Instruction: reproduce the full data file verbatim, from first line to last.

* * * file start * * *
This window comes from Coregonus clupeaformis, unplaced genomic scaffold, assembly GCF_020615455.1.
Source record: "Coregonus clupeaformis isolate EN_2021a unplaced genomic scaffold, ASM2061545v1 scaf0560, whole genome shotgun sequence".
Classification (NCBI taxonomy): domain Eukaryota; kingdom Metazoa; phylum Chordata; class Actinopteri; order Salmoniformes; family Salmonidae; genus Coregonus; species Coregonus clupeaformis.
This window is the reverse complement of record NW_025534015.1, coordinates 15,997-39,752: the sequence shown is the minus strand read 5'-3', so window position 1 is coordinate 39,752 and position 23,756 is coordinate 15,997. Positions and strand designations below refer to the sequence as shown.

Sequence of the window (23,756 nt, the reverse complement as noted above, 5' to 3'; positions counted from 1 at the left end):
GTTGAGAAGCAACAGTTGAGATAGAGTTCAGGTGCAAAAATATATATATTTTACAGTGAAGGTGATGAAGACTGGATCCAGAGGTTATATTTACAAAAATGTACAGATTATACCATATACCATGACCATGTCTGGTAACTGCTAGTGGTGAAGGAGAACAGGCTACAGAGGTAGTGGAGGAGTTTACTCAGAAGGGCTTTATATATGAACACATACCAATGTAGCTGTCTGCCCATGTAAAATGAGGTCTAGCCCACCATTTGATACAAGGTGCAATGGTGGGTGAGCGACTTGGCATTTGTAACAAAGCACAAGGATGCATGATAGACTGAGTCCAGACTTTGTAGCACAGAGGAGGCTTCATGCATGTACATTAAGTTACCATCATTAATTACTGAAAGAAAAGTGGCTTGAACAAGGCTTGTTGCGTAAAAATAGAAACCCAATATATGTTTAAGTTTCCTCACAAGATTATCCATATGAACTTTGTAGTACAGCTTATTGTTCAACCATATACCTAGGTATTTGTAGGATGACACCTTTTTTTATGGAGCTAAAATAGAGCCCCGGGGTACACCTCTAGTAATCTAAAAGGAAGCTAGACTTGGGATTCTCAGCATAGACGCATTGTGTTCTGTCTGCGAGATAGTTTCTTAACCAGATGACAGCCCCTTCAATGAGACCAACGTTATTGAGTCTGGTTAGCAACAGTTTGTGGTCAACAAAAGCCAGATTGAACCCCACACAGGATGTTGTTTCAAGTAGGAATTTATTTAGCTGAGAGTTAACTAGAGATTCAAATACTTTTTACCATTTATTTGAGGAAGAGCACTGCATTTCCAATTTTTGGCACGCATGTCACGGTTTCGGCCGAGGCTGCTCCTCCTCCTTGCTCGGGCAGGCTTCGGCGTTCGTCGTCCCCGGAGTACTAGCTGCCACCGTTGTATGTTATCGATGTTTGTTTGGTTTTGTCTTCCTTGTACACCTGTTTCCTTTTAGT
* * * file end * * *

This window comes from Coregonus clupeaformis, unplaced genomic scaffold, assembly GCF_020615455.1.
Source record: "Coregonus clupeaformis isolate EN_2021a unplaced genomic scaffold, ASM2061545v1 scaf0560, whole genome shotgun sequence".
Classification (NCBI taxonomy): domain Eukaryota; kingdom Metazoa; phylum Chordata; class Actinopteri; order Salmoniformes; family Salmonidae; genus Coregonus; species Coregonus clupeaformis.
This window is the reverse complement of record NW_025534015.1, coordinates 15,997-39,752: the sequence shown is the minus strand read 5'-3', so window position 1 is coordinate 39,752 and position 23,756 is coordinate 15,997. Positions and strand designations below refer to the sequence as shown.

Sequence of the window (23,756 nt, the reverse complement as noted above, 5' to 3'; positions counted from 1 at the left end):
GTTGAGAAGCAACAGTTGAGATAGAGTTCAGGTGCAAAAATATATATATTTTACAGTGAAGGTGATGAAGACTGGATCCAGAGGTTATATTTACAAAAATGTACAGATTATACCATATACCATGACCATGTCTGGTAACTGCTAGTGGTGAAGGAGAACAGGCTACAGAGGTAGTGGAGGAGTTTACTCAGAAGGGCTTTATATATGAACACATACCAATGTAGCTGTCTGCCCATGTAAAATGAGGTCTAGCCCACCATTTGATACAAGGTGCAATGGTGGGTGAGCGACTTGGCATTTGTAACAAAGCACAAGGATGCATGATAGACTGAGTCCAGACTTTGTAGCACAGAGGAGGCTTCATGCATGTACATTAAGTTACCATCATTAATTACTGAAAGAAAAGTGGCTTGAACAAGGCTTGTTGCGTAAAAATAGAAACCCAATATATGTTTAAGTTTCCTCACAAGATTATCCATATGAACTTTGTAGTACAGCTTATTGTTCAACCATATACCTAGGTATTTGTAGGATGACACCTTTTTTTATGGAGCTAAAATAGAGCCCCGGGGTACACCTCTAGTAATCTAAAAGGAAGCTAGACTTGGGATTCTCAGCATAGACGCATTGTGTTCTGTCTGCGAGATAGTTTCTTAACCAGATGACAGCCCCTTCAATGAGACCAACGTTATTGAGTCTGGTTAGCAACAGTTTGTGGTCAACAAAAGCCAGATTGAACCCCACACAGGATGTTGTTTCAAGTAGGAATTTATTTAGCTGAGAGTTAACTAGAGATTCAAATACTTTTTACCATTTATTTGAGGAAGAGCACTGCATTTCCAATTTTTGGCACGCATGTCACGGTTTCGGCCGAGGCTGCTCCTCCTCCTTGCTCGGGCAGGCTTCGGCGTTCGTCGTCCCCGGAGTACTAGCTGCCACCGTTGTATGTTATCGATGTTTGTTTGGTTTTGTCTTCCTTGTACACCTGTTTCCTTTTAGT